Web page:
The main characters developed, but the secondary ones who were really interesting never fleshed out.

That being said it held my interest to the end and would appeal to someone who knew less about Poland during WWII and wanted a nice combination of romance, intrigue and history.
Feb 13, 2009 rated it did not like it
I couldn't finish this book. I understand it's Jenoff's first book, but there is far too much showing not telling. Emma's change of emotions is far too sudden. We're told that she starved in the Ghetto, but in terms of the book, it feels like she was only in the ghetto for five minutes. Even taking into account the difference in time (it helped that I had just read Defiance), she still feels so passive and "oh dear me" that it is hard to like her.
Barbara Kinsky
Jan 23, 2014 rated it it was amazing  ·  review of another edition
I found this novel brilliant! I cannot seem to understand why a lot of people gave bad reviews. I think they read too much into the characters. I found it a good thriller/romance and could not put the book down and have now ordered the 2nd book in the series. I loved the different characters and was holding my breath many a time.
As Emma is so fond of saying, this was just ok. The subject matter was not what I thought it was going to be. When I read the back of the book, I assumed that Emma was going to be a collaborator and I was very interested in reading a book from that point of view. I've always wondered what it would have been like for women who slept with the German soldiers in order to have food and shelter. Did they feel guilty for sleeping with the enemy? Did they not feel guilty because they were providing for ...more
Emma Twosouls
Aug 19, 2010 rated it it was ok
Modern American English doesn't really work for a Polish mid 20th century first person narrative. Okay??

I really wanted to 'wind up the pace in the middle'. Foe me there where far to many implausable coincidences created to fit the predictable plot.

Why did the kommandant say the 'war was gong badly' (for Germany)at a time when it clearly was not, why would he carry a 'six shooter', Emma counts his two fired rounds and calculates that there are four left. Really unless he is cast as a wild west
Judi Niermann
Jan 30, 2009 rated it really liked it
Historical romance set in Krakow Poland during the Nazi occupation. Couldn't put it down.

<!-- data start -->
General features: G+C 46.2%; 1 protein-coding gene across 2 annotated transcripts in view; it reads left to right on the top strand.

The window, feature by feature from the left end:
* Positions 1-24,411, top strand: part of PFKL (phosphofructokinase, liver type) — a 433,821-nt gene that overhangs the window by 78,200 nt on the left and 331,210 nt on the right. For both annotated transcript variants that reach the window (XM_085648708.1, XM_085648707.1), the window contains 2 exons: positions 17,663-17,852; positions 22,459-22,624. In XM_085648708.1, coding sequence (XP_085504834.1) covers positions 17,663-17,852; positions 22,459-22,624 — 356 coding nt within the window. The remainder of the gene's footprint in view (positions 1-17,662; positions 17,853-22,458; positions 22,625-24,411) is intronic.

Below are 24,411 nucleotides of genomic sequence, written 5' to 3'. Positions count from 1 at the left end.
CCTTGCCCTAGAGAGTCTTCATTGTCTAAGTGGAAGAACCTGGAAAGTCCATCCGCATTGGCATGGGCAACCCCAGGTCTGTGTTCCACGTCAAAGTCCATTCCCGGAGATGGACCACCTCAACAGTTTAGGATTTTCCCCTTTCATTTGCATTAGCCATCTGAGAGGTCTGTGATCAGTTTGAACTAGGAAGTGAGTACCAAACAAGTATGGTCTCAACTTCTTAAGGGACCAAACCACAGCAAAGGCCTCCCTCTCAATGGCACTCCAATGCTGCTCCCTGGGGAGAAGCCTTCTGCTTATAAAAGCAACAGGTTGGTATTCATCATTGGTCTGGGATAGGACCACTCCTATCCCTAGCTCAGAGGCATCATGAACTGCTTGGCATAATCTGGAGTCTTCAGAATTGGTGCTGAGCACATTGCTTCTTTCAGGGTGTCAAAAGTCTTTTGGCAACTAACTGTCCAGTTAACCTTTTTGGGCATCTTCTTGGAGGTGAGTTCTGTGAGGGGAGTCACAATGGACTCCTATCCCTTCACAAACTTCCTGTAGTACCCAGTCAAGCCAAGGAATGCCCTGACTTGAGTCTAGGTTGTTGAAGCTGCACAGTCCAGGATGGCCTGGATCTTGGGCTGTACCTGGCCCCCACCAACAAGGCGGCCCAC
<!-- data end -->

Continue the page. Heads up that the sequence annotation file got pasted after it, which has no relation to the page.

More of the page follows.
ℓуηη, ℓσкιѕℓутнєя¢ℓαω
Had to collect my thoughts on this one, and my emotions I also debated the rating, which I've conceded can be nothing less than a full five stars

This book had me engrossed from page one. It helps I'm a huge history loving nerd, but I swear, Jenoff's writing is so atmospheric it feels like you are there right alongside Emma as she lives anxiously under the Nazis noses. I was on the edge of my seat on more than one occasion throughout this heart-wrenching story.

Now as I've read in some other
Carla Johnson-Hicks
The Kommandant's Girl was written in 2007, but was recently released as an audiobook and I jumped at the opportunity to listen to this one. The story revolves around nineteen-year-old Emma Bau, a Polish Jewess, in war-torn Poland. After being married for only a few weeks, her husband flees to work in the Polish underground. When Anna's family is rounded up to live in the ghetto, she is recruited to work with the resistance as well. She is given a new identity as Anna, a young Jewish boy to raise ...more
Sep 06, 2018 rated it really liked it
There's nothing quite like a war story...add a dash of romance and you have The Kommandant's Girl. For whatever reason - maybe I was in the right mood or the story just resonated with me - I was completely taken with this book. I found Jenoff's writing to be inviting and consuming. Once I started, it was incredibly hard to stop reading!

The reader is introduced to Emma and Jacob, a young Jewish couple living in Krakow. They've been married less than a year when the Nazis invade Poland and are
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Goodreads Librari...: cover art missing for ebook edition 2 15 Jun 18, 2017 03:39PM  
Sinopsis en Español // Synopsis in Spanish 1 5 Sep 18, 2015 04:53PM  
Question About Ending 2 76 Apr 15, 2014 02:00PM  
Ending with Emma/ Kommandant 4 135 Mar 13, 2012 01:29PM  

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Pam is the author of several novels, including her most recent The Lost Girls of Paris and The Orphan's Tale, both instant New York Times bestsellers. Pam was born in Maryland and raised outside Philadelphia. She attended George Washington University in Washington, D.C., and Cambridge University in England. Upon receiving her master’s in history from Cambridge, she accepted an appointment as ...more

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The Kommandant's Girl (2 books)
  • The Diplomat's Wife (The Kommandant's Girl, #2)
“I'm so sorry. I love you. I never could have hurt you.” 11 likes
“Anna is something wrong " he asked his brow furrowed.

Yes I want to say. You ran a prison camp for Jews. You keep my parents locked in the ghetto. You let your wife's father be killed and would kill Jacob too if given the chance. Your wretched Gestapo came to our house and now Lukasz might have to leave us. Let me count the ways. Of course I did not dare to say any of this. "No Herr Kommandant " I replied managing to keep my voice even. "Everything is fine.”